Shows & Panels
- The 2014 Big Picture on Cyber Security
- AFCEA Answers
- Ask the CIO
- Building the Hybrid Cloud
- Connected Government: How to Build and Procure Network Services for the Future
- Continuing Diagnostics and Mitigation: Discussion of Progress and Next Steps
- Federal Executive Forum
- Federal Tech Talk
- The Future of Government Data Centers
- The Future of IT: How CIOs Can Enable the Service-Oriented Enterprise
- The Intersection: Where Technology Meets Transformation
- Maximizing ROI Through Data Center Consolidation
- Moving to the Cloud. What's the best approach for me
- Navigating Tough Choices in Government Cloud Computing
- The New Generation of Database
- Satellite Communications: Acquiring SATCOM in Tight Times
- Targeting Advanced Threats: Proven Methods from Detection through Remediation
- Transformative Technology: Desktop Virtualization in Government
- The Truth About IT Opex and Software Defined Networking
- Value of Health IT
- Air Traffic Management Transformation Report
- Cloud First Report
- General Dynamics IT Enterprise Center
- Gov Cloud Minute
- Government in Technology Series
- Homeland Security Cybersecurity Market Report
- National Cybersecurity Awareness Month
- Technology Insights
- The Cyber Security Report
- The Next Generation Cyber Security Experts
Shows & Panels
Search Tags: James Lankford
HHS and CMS cyber officials tell House lawmakers the Affordable Care Act portal is meeting or exceeding industry best practices for information assurance.
Tags: Frank Baitman , Steve VanRoekel , Todd Park , Henry Chao , Darrell Issa , Gerry Connolly , Kevin Charest , Barack Obama , House Oversight and Government Reform Committee , HealthCare.gov , technology , health IT , Congress , Jason Miller , Inside the Reporters Notebook , FITARA
While leaders at CMS said the hub connecting personal information stored in the health insurance marketplace to multiple agencies will be ready by the Oct. 1 deadline, legislators are concerned with how well CMS is securing individuals' personal information from cyber threats.
A House bill designed to reduce government redundancy by requiring agencies to provide detailed reports about the programs they operate will cost about $100 million for agencies to implement, according to a Congressional Budget Office analysis. The Taxpayers Right to Know Act, introduced by Rep. James Lankford, would required agencies to publicly post detailed information about each of the program they operate, including costs and the number of employee dedicated to them.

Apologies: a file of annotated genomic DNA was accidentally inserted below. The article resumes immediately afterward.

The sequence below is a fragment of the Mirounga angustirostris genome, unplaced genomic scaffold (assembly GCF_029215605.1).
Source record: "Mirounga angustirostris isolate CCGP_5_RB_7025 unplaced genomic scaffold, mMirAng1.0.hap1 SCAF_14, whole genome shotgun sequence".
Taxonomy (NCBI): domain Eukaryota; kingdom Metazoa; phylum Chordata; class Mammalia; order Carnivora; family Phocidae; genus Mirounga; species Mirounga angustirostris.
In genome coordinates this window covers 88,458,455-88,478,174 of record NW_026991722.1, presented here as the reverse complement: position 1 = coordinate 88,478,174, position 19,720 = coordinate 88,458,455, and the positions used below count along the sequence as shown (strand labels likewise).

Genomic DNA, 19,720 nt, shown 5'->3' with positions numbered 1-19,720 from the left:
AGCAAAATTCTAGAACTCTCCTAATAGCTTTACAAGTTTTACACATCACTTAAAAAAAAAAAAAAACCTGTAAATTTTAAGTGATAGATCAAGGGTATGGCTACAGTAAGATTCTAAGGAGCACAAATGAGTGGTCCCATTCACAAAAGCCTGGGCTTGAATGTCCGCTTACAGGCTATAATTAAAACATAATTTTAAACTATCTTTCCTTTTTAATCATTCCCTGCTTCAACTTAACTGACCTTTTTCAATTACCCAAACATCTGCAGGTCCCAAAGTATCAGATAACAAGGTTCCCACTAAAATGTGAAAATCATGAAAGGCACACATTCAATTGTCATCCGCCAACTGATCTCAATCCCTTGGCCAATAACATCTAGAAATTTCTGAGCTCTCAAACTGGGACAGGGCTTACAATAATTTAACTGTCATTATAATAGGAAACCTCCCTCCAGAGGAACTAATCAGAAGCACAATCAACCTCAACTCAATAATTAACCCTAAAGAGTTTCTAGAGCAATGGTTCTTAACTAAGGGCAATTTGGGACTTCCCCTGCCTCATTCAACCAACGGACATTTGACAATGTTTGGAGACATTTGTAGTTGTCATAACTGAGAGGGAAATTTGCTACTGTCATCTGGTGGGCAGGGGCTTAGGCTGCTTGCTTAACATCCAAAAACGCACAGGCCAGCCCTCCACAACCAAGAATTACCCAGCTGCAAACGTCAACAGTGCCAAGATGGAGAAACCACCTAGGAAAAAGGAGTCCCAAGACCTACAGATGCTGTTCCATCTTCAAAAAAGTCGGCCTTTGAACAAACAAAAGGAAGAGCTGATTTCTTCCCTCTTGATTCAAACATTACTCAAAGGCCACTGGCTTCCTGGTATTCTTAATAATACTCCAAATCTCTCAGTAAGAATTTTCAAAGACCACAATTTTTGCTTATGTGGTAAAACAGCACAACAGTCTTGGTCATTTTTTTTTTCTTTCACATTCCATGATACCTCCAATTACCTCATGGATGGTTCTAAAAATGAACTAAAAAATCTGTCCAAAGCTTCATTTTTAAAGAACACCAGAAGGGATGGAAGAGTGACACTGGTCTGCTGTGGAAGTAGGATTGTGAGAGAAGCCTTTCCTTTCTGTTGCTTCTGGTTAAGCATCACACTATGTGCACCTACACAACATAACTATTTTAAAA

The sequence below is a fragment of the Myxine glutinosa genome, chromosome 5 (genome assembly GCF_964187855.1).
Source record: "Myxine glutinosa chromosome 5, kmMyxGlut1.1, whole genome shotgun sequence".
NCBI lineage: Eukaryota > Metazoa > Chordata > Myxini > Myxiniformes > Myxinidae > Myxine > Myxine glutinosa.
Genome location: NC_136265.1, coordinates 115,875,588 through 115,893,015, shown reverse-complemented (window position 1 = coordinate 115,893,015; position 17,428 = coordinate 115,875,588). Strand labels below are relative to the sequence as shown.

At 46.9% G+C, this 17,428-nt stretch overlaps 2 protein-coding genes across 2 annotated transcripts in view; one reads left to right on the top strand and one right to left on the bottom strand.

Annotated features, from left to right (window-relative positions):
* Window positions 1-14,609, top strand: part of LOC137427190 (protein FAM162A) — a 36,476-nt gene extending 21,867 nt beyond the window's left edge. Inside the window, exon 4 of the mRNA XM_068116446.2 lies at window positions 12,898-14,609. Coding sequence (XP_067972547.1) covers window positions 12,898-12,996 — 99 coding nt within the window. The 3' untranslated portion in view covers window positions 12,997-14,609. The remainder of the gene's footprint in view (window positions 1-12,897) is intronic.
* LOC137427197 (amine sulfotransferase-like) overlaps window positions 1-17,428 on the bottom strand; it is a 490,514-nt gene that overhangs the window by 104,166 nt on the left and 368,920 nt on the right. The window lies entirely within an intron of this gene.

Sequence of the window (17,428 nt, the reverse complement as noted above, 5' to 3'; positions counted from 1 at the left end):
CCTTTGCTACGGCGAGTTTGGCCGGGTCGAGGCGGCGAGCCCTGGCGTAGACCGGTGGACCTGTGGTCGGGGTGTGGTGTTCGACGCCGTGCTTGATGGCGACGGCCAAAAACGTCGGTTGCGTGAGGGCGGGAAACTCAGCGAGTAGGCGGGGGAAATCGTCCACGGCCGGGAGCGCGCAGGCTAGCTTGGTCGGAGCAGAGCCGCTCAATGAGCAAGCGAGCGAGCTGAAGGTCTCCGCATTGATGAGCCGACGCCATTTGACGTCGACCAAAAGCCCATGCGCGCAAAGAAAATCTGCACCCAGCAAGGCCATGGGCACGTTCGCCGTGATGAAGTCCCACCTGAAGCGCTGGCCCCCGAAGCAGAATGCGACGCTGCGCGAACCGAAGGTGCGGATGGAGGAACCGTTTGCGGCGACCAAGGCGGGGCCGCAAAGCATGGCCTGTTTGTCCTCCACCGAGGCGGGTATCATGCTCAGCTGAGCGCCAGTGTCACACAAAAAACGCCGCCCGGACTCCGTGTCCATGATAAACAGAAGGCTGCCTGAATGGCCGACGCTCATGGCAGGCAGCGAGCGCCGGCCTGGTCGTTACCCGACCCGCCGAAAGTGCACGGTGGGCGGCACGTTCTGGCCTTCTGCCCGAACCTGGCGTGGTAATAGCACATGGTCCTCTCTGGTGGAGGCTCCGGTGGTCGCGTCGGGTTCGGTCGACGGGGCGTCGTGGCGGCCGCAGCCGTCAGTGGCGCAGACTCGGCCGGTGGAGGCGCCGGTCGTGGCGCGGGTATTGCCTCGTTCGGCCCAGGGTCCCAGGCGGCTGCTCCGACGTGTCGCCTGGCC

The House Oversight and Government Reform Committee is consolidating two subcommittees that oversee major agency functions, such as procurement and technology, into a new panel. No news yet on who will be the ranking members.
Rep. James Lankford (R-Okla.) said the acquisition workforce is most important to improving how the government buys goods and services. He said with 55 percent of the current workforce eligible to retire by 2018, agencies and Congress have to work together to figure out how best to train and equip these employees to be successful.
Dr. Sonja Batten, deputy chief for specialty mental health, Veterans Affairs Department, discusses the VA's plans to hire 2,000 mental health professionals and support staff. Rep. James Lankford (R-Okla.) talks about two bills aimed at reducing the number of duplicative government programs.
Rep. James Lankford (R-Okla.) has cosponsored two pieces of legislation that target duplication of government services, both in the legislative and executive branches.
After rejecting a bipartisan compromise and President Obama's budget Wednesday, the House prepares to vote on a Republican plan that calls for an extension of the federal pay freeze through 2015, increased federal retirement contributions and a reduction of the federal workforce by 10 percent.
Rep. James Lankford (R-Okla.) said he will hold hearings to see how to make the federal grant process more transparent. The administration merged two existing boards into a new Council on Financial Assistance Reform to improve the grant-making process. HHS awarded a $32.4 million contract for IT services for grants.gov portal.
The chairman of the Oversight and Government Reform subcommittee on Technology, Information Policy, Intergovernmental Relations and Procurement Reform said agencies need to do more to train new employees to make the best decisions. Lankford said the turnover in the workforce and the lack of consistent training for the new employees is a major concern for the subcommittee.
Tags: acquisition , acquisition workforce , training , OFPP , House Oversight and Government Reform Committee , Senate Homeland Security and Governmental Affairs Committee , Federal Acquisition Institute , Jason Miller